For background on Emerson’s history of anti-Muslim bias, see: “Steven Emerson's Crusade” (Fairness & Accuracy in Reporting)He suggested that the rise in rhetorical attacks on Islamic leaders and institutions may be the result of increasing Muslim political activism and involvement.
CAIR, America's largest Islamic civil liberties group, has 35 offices and chapters nationwide and in Canada. Its mission is to enhance the understanding of Islam, encourage dialogue, protect civil liberties, empower American Muslims, and build coalitions that promote justice and mutual understanding.
- END -
CONTACT: CAIR Legislative Director Corey Saylor, 202-384-8857; CAIR-Chicago Executive Director Ahmed Rehab, 202-870-0166; CAIR National Communications Director Ibrahim Hooper, 202-488-8787 or 202-744-7726, E-Mail:; CAIR Communications Coordinator Amina Rubin, 202-488-8787, E-Mail:

Tying up loose ends - finally!!

We went to Bush Gardens in Williamsburg, Virginia last week. Mira is in her rollercoaster phase - and not the rollercoasters I grew up with but the nauseating corkscrew coasters. The rollercoasters are really a lot of fun especially when they race through the track turning upside down with your feet dangling below you, but going through the corkscrew turns are something else. Oh, and as Mira told me they're not rollercoasters they're "hyper-coasters." Ok, I thought, whatever that means. Well I found out as I rode my first one. They are much smoother, much faster and much more nauseating than what I was used to riding when I was oh so much younger. But the one that scared the hell out of me was Apollo's Chariot. If you get a chance you can check out the ride at I only rode it once and remembered why I was riding it -- with a special someone in mind. On the ride all I could think about was getting through the ride alive. I didn't scream, didn't yell, didn't say anything. That's how I knew the ride was too much for me. Yes, I was speechless.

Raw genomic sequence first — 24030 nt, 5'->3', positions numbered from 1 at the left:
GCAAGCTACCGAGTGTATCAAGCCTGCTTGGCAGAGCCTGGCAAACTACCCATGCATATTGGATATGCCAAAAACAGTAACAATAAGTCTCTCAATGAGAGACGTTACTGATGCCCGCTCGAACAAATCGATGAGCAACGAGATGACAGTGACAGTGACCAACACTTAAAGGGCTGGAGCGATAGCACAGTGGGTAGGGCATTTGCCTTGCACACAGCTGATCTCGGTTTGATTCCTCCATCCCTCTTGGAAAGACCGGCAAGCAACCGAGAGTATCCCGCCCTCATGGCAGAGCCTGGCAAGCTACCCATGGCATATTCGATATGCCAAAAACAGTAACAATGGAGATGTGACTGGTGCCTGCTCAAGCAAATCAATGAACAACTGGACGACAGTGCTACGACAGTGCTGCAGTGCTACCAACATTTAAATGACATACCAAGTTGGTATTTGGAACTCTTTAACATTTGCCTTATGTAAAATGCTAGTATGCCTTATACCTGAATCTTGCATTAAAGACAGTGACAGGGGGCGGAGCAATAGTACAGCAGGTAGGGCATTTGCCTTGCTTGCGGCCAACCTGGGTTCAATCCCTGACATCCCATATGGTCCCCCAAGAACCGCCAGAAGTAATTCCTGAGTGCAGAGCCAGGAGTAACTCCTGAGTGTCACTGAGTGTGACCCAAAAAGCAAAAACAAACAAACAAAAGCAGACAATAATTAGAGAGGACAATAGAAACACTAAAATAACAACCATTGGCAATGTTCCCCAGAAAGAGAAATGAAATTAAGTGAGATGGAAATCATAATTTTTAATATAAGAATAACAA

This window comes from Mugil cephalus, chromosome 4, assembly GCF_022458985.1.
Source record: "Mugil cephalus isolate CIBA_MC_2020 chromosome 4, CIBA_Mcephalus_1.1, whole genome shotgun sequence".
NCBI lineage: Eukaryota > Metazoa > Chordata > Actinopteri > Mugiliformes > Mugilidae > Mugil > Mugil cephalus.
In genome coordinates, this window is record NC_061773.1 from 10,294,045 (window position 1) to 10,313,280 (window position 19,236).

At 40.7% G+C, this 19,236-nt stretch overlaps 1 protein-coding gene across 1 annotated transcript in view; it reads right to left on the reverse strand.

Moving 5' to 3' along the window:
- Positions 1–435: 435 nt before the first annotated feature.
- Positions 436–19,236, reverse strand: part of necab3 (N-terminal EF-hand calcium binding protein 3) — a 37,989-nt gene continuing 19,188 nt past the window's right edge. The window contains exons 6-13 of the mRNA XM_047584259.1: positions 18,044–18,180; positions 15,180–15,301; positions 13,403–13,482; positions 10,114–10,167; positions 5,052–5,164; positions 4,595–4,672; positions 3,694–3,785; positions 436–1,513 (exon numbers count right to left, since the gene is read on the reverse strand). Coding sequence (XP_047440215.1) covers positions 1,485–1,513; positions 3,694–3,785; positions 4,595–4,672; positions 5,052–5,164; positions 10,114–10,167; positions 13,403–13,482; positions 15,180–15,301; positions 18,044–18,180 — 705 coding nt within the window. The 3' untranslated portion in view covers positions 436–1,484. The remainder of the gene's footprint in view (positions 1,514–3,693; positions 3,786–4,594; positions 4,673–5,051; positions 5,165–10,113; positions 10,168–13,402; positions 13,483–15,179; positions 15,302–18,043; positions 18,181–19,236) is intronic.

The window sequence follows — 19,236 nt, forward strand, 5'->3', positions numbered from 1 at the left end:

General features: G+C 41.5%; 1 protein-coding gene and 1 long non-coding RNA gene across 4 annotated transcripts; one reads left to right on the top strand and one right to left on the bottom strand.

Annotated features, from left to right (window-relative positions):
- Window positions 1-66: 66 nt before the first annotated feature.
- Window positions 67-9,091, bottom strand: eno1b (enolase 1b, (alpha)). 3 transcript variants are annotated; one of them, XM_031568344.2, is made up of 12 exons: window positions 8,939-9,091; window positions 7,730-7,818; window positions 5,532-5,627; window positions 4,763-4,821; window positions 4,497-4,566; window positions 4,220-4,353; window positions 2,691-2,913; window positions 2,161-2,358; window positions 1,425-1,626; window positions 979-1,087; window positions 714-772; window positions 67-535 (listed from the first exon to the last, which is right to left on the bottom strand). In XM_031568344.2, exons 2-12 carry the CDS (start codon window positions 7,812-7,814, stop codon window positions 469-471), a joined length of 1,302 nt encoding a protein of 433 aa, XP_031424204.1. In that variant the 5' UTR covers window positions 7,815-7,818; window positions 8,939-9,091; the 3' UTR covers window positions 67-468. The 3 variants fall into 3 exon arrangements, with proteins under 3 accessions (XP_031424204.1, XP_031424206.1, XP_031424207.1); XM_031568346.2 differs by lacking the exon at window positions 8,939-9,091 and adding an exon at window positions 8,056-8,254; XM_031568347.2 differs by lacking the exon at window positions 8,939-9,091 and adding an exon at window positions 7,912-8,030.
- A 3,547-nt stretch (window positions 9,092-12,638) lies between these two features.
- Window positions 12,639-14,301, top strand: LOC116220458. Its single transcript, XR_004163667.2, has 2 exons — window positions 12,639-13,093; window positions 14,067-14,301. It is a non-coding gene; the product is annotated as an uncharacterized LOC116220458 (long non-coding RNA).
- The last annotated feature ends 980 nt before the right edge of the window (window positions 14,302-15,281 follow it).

Prior to Busch Gardens, Mira and I spent one week in western Pennsylvania with my youngest sister and her family. We had a wonderful time. It was so nice we hope to return in the next few days. It was great spending time with my sister. We managed to have a Polish Christmas dinner in July -- I walked her through the steps of making holupki (stuffed cabbage). Hopefully on this visit we will make pierogi ... mmm. My brother-in-law Jeff is the winner because he gets to eat our cooking. I really miss the essence of the Polish food. It was very bittersweet to show my sister how to make the holupki. When my mother was sick already, and after she died, Lainie and I would split the Christmas Eve meal, we would take turns making the soup, and we would usually make the pierogi together. But the Christmas day centerpiece was all mine. I guess I remember my Grandma Bezilla making the holupki and how it would smell when I would walk in her house, and in later years how our mouths would water when we would smell the holupki -- somehow Mom always had volunteers to test the food. In my family, the women didn't use measuring cups too much in cooking, but they went more by the fragrance of the food. Aside from the food, and shopping, we went to the Pittsburgh Childrens Museum which is a completely hands-on museum. I think Lainie and I had more fun than Mira and Maggie.

Mira on "Trolley" at the Pittsburgh Childrens Museum's
exhibit of Mr. Rogers Neighborhood. We had a blast.

Mira and her cousin Maggie.

I am a planner by nature and even have a book I used for my trip, what to bring, what to buy, what to do, etc. to prepare for the trip and things to do when I'm here. So today Mira and I spent the day going over our lists and getting our suitcases together to return to Egypt; figuring out what we still want to buy and how to go about finishing our shopping -- the essentials -- jeans, sunglasses, books and quiltig fabric. I thought shopping this summer would be very expensive, but honestly, overall the prices have been quite low and I have been able to find amazing bargains. Of course living next to Marshall's and Burlington Coat Factory helps, not to mention Gabriel Brothers in Pennsylvania. Gabe's has the absolute best bargains I have ever found and terrific quality - not to mention limitless amounts of my favorite - 1928 Earrings. We even managed to get our Pittsburgh Steelers t-shirts.

It has been an interesting summer in the US. It was great to see Mira have so much fun. At the same time, Mira and I miss our dear friends too much and cannot wait to return home just in time for Ramadan.

Hassan and Mira in Hassan's office.

Yes it's me in Hassan's office pretending to be a rocket scientist.
Actually I'll leave that work to the engineers. I was probably on
Facebook or chatting with my friends in Egypt, but don't I
look smart with all those computers around me?

Mira was putting on a fashion show with her new clothes.
Notice the cowboy hat. My current "thing" is for Egyptian men
in cowboy hats. Go figure.

Alhamdulillah for everything, especially my dear friends in Egypt who are in my heart.